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Your House  >  Utility Room  >  Gas/Oil Furnace Monday, October 20, 2014
 
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 Gas/Oil Furnace
 

The most popular choice for home heating is a furnace. Furnaces can be heated by oil, propane or natural gas, with natural gas being the most common.

Natural gas furnaces come in 3 types – Standard efficiency, Mid-efficiency and High-efficiency. The efficiency of a furnace depends on it Annual Fuel Utilization Efficiency (AFUE) – the ratio of heat output to the total energy consumed by the furnace.

A Standard-efficiency furnace has an AFUE of 50-79% and is common in most homes today. However, they are no longer available for purchase. These units use a standing pilot light, a single stage heat exchanger and air from indoors for combustions.

A Mid-efficiency furnace has an AFUE of 80-85%. Like the Standard-efficiency furnace, these too use a single stage heat exchanger. In addition, they feature electronic ignition, a power controlled vent fan and indoor air for combustion. A Mid-efficiency furnace reduces the indoor air lost up the chimney.

A High-efficiency furnace is the smartest choice when shopping for a new furnace. They have an AFUE of 90-97% and have an additional heat exchanger that recovers an additional 10-17% of the heat produced by the burning gas. Cooler exhaust gases are vented through a wall, as opposed to up a chimney. The presence of an electrically ignited burner rids the need for a pilot light.

High-efficiency furnaces can save upwards of 40% when compared to a standard-efficiency model, depending on the combustion and heat exchange design. Greenhouse gases released in to environment are also reduced. An additional 20-30% reduction in electricity use is possible if the unit has a variable speed brushless Direct Current Electronically Commutated Motor (DC ECM) furnace blower motor, as opposed to the standard AC induction motor.

ENERGY STAR qualified oil and gas furnaces have an AFUE of 83-90% or more, depending on the fuel source. These models are up to 15% more efficient than standard models. For optimal performance and savings, choose an ENERGY STAR qualified furnace.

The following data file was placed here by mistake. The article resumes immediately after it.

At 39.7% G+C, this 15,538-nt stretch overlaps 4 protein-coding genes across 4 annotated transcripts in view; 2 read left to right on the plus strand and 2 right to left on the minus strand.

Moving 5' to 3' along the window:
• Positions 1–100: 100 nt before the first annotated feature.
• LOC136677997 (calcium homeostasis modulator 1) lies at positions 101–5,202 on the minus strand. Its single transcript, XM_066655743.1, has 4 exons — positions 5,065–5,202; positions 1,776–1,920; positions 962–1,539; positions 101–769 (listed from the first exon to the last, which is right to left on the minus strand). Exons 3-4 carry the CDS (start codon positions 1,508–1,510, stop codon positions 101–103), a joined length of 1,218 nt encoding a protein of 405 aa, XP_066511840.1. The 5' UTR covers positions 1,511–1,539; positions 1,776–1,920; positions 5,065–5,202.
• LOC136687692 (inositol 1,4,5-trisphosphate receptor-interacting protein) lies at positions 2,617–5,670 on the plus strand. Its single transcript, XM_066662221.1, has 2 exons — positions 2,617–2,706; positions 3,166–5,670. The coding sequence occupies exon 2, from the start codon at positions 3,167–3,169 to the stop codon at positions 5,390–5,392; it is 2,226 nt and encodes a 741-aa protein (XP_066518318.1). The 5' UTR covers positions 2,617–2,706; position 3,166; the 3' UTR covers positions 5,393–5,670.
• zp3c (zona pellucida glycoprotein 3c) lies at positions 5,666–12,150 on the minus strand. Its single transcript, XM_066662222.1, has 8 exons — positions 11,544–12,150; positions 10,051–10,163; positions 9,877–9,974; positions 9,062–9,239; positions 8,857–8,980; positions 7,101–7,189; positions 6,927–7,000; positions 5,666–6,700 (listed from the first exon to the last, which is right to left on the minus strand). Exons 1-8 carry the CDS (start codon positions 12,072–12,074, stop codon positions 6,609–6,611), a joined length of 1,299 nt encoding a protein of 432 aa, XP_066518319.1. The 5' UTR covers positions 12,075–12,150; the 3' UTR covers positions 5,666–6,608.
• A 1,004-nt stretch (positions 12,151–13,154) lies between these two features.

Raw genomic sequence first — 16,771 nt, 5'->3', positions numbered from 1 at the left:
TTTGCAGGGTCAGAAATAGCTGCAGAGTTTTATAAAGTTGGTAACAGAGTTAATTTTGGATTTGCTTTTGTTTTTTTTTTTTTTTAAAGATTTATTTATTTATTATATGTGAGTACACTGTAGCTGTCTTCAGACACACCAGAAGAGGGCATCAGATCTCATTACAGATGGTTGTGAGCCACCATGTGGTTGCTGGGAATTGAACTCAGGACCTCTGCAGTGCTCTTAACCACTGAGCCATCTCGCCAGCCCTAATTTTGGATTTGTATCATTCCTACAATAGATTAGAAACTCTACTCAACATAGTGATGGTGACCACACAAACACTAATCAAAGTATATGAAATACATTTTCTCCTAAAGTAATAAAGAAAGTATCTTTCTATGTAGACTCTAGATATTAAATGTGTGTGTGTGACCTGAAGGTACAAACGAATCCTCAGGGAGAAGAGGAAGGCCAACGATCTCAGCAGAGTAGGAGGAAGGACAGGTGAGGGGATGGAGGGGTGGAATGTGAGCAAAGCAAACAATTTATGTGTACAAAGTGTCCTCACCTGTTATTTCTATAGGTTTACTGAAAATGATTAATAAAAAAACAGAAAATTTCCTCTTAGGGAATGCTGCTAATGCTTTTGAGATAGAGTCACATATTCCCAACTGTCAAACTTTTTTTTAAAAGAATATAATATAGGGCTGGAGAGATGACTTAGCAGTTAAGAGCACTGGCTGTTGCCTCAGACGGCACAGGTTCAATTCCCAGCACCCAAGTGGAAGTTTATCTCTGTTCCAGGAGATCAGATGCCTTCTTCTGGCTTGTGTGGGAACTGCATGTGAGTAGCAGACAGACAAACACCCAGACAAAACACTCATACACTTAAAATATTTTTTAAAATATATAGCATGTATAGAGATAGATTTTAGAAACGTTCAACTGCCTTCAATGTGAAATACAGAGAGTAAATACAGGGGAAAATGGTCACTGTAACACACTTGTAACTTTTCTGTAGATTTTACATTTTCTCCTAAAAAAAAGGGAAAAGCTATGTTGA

The temperature your furnace operates at is controlled by a thermostat. For optimal thermostat settings and other heating ideas, please see the tips below.

 
  
 
 
 Furnace Tips
 
Make use of a programmable thermostat
Energy
Purchasing a programmable heater will allow you to automatically adjust the temperature while you are at work, when you are sleeping and while you are on vacation. Adjusting the thermostat by just 2 degrees can save a ton of CO2 each year.
Use ceiling fans to conserve energy
Energy
Use ceiling fans to circulate air and keep cool in the summer. Reverse the fan in the winter to push warm air down and conserve heat.
Put on a sweater instead of turning up the heat
Energy

Putting on a sweater will help lower your energy bills and save up to 1,000 lbs. Of CO2 emissions.
Look for the ENERGY STAR Label
Energy
When buying new, look for ENERGY STAR products to ensure optimal energy savings.
Turn thermostat temperature down at appropriate times
Energy
Programmable thermostats can adjust the temperature for various times of the day, days of the week and even times of the year. Program your thermostat to a lower temperature for when you sleep, when you are gone during the day and to change with the seasons.
Put on a sweater or use a blanket
Energy
Turn your thermostat down a degree or two and put on a cozy sweater or get under a warm blaket. Better yet, invest in an electric blanket or curl up in front of an energy efficient fireplace.
 
  
 
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